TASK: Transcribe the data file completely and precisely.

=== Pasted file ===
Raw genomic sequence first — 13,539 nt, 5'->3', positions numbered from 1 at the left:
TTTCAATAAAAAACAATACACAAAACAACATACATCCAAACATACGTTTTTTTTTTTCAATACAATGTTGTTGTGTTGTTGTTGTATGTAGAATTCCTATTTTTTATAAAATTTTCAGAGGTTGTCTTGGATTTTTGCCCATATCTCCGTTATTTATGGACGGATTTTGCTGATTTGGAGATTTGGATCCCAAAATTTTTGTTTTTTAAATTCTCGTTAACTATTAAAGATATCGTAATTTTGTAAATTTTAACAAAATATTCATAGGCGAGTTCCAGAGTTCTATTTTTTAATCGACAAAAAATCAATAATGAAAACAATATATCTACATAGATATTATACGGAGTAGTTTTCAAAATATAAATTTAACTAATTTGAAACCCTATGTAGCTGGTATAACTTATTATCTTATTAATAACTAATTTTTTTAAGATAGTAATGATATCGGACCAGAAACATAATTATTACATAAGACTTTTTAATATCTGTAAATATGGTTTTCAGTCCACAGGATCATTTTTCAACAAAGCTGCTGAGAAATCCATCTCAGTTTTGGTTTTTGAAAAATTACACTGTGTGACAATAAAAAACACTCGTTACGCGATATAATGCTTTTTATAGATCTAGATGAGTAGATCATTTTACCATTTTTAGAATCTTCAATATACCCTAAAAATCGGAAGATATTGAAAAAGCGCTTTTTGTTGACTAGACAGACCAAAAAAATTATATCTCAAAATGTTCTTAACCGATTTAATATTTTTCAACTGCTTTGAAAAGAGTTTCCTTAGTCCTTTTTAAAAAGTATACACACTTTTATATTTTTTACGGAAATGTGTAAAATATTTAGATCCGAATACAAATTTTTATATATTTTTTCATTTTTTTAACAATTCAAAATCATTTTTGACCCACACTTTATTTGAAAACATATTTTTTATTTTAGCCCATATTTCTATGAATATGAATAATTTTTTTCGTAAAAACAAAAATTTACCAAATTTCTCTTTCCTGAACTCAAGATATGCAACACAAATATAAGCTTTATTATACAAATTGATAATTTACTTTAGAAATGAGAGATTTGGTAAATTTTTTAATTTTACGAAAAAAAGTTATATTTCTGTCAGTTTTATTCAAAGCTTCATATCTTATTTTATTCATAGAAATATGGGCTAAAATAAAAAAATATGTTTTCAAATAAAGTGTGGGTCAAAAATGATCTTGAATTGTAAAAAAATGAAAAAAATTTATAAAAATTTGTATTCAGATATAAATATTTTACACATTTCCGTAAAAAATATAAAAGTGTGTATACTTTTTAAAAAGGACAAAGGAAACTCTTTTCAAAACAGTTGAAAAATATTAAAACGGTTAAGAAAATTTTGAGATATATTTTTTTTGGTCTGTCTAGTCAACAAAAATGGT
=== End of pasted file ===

Raw genomic sequence first — 13,539 nt, 5'->3', positions numbered from 1 at the left:
TTTCAATAAAAAACAATACACAAAACAACATACATCCAAACATACGTTTTTTTTTTTCAATACAATGTTGTTGTGTTGTTGTTGTATGTAGAATTCCTATTTTTTATAAAATTTTCAGAGGTTGTCTTGGATTTTTGCCCATATCTCCGTTATTTATGGACGGATTTTGCTGATTTGGAGATTTGGATCCCAAAATTTTTGTTTTTTAAATTCTCGTTAACTATTAAAGATATCGTAATTTTGTAAATTTTAACAAAATATTCATAGGCGAGTTCCAGAGTTCTATTTTTTAATCGACAAAAAATCAATAATGAAAACAATATATCTACATAGATATTATACGGAGTAGTTTTCAAAATATAAATTTAACTAATTTGAAACCCTATGTAGCTGGTATAACTTATTATCTTATTAATAACTAATTTTTTTAAGATAGTAATGATATCGGACCAGAAACATAATTATTACATAAGACTTTTTAATATCTGTAAATATGGTTTTCAGTCCACAGGATCATTTTTCAACAAAGCTGCTGAGAAATCCATCTCAGTTTTGGTTTTTGAAAAATTACACTGTGTGACAATAAAAAACACTCGTTACGCGATATAATGCTTTTTATAGATCTAGATGAGTAGATCATTTTACCATTTTTAGAATCTTCAATATACCCTAAAAATCGGAAGATATTGAAAAAGCGCTTTTTGTTGACTAGACAGACCAAAAAAATTATATCTCAAAATGTTCTTAACCGATTTAATATTTTTCAACTGCTTTGAAAAGAGTTTCCTTAGTCCTTTTTAAAAAGTATACACACTTTTATATTTTTTACGGAAATGTGTAAAATATTTAGATCCGAATACAAATTTTTATATATTTTTTCATTTTTTTAACAATTCAAAATCATTTTTGACCCACACTTTATTTGAAAACATATTTTTTATTTTAGCCCATATTTCTATGAATATGAATAATTTTTTTCGTAAAAACAAAAATTTACCAAATTTCTCTTTCCTGAACTCAAGATATGCAACACAAATATAAGCTTTATTATACAAATTGATAATTTACTTTAGAAATGAGAGATTTGGTAAATTTTTTAATTTTACGAAAAAAAGTTATATTTCTGTCAGTTTTATTCAAAGCTTCATATCTTATTTTATTCATAGAAATATGGGCTAAAATAAAAAAATATGTTTTCAAATAAAGTGTGGGTCAAAAATGATCTTGAATTGTAAAAAAATGAAAAAAATTTATAAAAATTTGTATTCAGATATAAATATTTTACACATTTCCGTAAAAAATATAAAAGTGTGTATACTTTTTAAAAAGGACAAAGGAAACTCTTTTCAAAACAGTTGAAAAATATTAAAACGGTTAAGAAAATTTTGAGATATATTTTTTTTGGTCTGTCTAGTCAACAAAAATGGT